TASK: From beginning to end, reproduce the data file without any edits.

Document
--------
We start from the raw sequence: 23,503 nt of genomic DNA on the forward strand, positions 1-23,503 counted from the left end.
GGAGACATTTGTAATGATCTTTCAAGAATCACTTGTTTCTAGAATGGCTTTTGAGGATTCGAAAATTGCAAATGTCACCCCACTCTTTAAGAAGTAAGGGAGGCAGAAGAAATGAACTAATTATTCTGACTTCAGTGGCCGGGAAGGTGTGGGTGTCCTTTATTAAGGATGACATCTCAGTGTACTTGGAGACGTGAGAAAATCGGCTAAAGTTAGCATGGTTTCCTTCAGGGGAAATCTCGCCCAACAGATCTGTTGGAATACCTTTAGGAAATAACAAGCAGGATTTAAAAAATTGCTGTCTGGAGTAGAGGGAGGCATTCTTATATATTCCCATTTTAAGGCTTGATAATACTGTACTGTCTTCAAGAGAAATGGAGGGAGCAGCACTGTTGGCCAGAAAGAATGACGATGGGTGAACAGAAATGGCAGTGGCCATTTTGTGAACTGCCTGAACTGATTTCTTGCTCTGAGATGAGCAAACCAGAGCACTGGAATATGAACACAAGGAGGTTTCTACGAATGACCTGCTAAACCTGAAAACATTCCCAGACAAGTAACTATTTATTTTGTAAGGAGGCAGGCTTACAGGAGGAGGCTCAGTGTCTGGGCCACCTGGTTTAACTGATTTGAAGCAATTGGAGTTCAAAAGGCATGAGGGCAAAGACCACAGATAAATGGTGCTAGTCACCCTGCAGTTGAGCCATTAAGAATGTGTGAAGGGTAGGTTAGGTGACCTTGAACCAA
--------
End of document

We start from the raw sequence: 23,503 nt of genomic DNA on the forward strand, positions 1-23,503 counted from the left end.
GGAGACATTTGTAATGATCTTTCAAGAATCACTTGTTTCTAGAATGGCTTTTGAGGATTCGAAAATTGCAAATGTCACCCCACTCTTTAAGAAGTAAGGGAGGCAGAAGAAATGAACTAATTATTCTGACTTCAGTGGCCGGGAAGGTGTGGGTGTCCTTTATTAAGGATGACATCTCAGTGTACTTGGAGACGTGAGAAAATCGGCTAAAGTTAGCATGGTTTCCTTCAGGGGAAATCTCGCCCAACAGATCTGTTGGAATACCTTTAGGAAATAACAAGCAGGATTTAAAAAATTGCTGTCTGGAGTAGAGGGAGGCATTCTTATATATTCCCATTTTAAGGCTTGATAATACTGTACTGTCTTCAAGAGAAATGGAGGGAGCAGCACTGTTGGCCAGAAAGAATGACGATGGGTGAACAGAAATGGCAGTGGCCATTTTGTGAACTGCCTGAACTGATTTCTTGCTCTGAGATGAGCAAACCAGAGCACTGGAATATGAACACAAGGAGGTTTCTACGAATGACCTGCTAAACCTGAAAACATTCCCAGACAAGTAACTATTTATTTTGTAAGGAGGCAGGCTTACAGGAGGAGGCTCAGTGTCTGGGCCACCTGGTTTAACTGATTTGAAGCAATTGGAGTTCAAAAGGCATGAGGGCAAAGACCACAGATAAATGGTGCTAGTCACCCTGCAGTTGAGCCATTAAGAATGTGTGAAGGGTAGGTTAGGTGACCTTGAACCAA